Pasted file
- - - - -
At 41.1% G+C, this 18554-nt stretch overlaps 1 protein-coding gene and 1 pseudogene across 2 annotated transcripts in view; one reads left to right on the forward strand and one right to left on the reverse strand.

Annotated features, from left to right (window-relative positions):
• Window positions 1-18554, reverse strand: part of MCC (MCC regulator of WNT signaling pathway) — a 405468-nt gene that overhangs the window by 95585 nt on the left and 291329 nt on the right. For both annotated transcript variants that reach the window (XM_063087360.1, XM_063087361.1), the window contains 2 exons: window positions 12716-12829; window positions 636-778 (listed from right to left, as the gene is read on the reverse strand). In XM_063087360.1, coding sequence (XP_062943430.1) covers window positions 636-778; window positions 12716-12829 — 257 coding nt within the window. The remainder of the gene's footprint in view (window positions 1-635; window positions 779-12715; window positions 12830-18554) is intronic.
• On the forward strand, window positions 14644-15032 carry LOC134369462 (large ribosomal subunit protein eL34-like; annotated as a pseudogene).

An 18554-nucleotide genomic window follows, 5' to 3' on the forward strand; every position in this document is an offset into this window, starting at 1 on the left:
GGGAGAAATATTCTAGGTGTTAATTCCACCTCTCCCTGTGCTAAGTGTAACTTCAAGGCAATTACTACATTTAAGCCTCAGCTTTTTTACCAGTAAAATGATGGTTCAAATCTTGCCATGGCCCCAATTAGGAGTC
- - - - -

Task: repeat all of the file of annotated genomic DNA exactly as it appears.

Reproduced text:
At 41.1% G+C, this 18554-nt stretch overlaps 1 protein-coding gene and 1 pseudogene across 2 annotated transcripts in view; one reads left to right on the forward strand and one right to left on the reverse strand.

Annotated features, from left to right (window-relative positions):
• Window positions 1-18554, reverse strand: part of MCC (MCC regulator of WNT signaling pathway) — a 405468-nt gene that overhangs the window by 95585 nt on the left and 291329 nt on the right. For both annotated transcript variants that reach the window (XM_063087360.1, XM_063087361.1), the window contains 2 exons: window positions 12716-12829; window positions 636-778 (listed from right to left, as the gene is read on the reverse strand). In XM_063087360.1, coding sequence (XP_062943430.1) covers window positions 636-778; window positions 12716-12829 — 257 coding nt within the window. The remainder of the gene's footprint in view (window positions 1-635; window positions 779-12715; window positions 12830-18554) is intronic.
• On the forward strand, window positions 14644-15032 carry LOC134369462 (large ribosomal subunit protein eL34-like; annotated as a pseudogene).

An 18554-nucleotide genomic window follows, 5' to 3' on the forward strand; every position in this document is an offset into this window, starting at 1 on the left:
GGGAGAAATATTCTAGGTGTTAATTCCACCTCTCCCTGTGCTAAGTGTAACTTCAAGGCAATTACTACATTTAAGCCTCAGCTTTTTTACCAGTAAAATGATGGTTCAAATCTTGCCATGGCCCCAATTAGGAGTC